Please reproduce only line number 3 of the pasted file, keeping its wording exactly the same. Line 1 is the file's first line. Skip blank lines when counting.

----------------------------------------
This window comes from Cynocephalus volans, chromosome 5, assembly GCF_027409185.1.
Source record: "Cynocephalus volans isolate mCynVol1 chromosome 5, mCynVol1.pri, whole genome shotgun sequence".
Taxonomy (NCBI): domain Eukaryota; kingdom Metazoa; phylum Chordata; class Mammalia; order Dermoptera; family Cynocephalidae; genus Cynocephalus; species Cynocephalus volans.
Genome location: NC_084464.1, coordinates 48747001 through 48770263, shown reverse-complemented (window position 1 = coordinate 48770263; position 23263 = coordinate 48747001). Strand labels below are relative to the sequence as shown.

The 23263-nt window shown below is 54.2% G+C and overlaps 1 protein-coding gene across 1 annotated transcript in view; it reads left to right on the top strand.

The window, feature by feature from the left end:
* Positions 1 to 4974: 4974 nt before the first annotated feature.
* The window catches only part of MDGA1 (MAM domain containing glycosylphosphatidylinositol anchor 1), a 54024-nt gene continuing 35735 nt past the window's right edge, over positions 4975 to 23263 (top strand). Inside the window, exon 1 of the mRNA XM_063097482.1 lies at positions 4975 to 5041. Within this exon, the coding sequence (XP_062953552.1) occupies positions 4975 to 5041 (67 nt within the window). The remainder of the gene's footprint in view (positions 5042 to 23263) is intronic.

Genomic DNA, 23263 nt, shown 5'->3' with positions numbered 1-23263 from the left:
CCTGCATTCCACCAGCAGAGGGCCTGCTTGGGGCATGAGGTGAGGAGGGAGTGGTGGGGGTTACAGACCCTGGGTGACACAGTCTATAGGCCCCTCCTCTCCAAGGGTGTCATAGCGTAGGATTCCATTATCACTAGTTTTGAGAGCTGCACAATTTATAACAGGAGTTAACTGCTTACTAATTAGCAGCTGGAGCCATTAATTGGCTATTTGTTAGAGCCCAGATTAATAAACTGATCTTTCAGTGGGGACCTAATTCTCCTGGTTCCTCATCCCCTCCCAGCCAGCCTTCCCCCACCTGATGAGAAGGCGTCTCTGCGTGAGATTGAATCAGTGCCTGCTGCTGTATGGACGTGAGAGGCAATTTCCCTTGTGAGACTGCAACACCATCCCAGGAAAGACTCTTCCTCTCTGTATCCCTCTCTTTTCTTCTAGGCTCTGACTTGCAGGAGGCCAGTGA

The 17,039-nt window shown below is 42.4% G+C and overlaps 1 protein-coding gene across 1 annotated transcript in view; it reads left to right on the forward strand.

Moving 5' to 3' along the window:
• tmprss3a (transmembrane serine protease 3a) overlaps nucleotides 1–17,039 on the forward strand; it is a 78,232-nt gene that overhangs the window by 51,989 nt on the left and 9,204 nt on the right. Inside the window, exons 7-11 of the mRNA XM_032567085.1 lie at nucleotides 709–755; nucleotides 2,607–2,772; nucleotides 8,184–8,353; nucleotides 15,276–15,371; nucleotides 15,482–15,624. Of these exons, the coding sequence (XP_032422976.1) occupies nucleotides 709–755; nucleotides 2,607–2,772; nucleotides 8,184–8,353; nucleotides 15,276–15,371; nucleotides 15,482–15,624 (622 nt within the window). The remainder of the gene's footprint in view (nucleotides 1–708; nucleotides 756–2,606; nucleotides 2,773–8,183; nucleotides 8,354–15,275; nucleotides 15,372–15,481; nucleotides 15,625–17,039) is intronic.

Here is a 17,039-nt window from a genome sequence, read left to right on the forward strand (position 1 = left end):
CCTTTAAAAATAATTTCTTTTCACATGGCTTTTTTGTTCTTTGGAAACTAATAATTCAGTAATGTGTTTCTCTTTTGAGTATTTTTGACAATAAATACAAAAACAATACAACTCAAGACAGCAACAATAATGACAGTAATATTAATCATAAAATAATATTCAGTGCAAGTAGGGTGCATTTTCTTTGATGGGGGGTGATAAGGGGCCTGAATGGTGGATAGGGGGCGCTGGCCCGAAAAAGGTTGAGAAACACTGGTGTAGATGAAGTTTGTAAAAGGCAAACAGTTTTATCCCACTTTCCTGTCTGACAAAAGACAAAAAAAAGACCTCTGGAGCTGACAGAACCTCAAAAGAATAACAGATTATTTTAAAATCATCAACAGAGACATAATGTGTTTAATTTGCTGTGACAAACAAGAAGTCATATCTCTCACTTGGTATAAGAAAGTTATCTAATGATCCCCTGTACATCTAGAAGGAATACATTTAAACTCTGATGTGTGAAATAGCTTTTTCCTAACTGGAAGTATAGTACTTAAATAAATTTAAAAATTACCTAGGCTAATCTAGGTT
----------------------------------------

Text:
Taxonomy (NCBI): domain Eukaryota; kingdom Metazoa; phylum Chordata; class Mammalia; order Dermoptera; family Cynocephalidae; genus Cynocephalus; species Cynocephalus volans.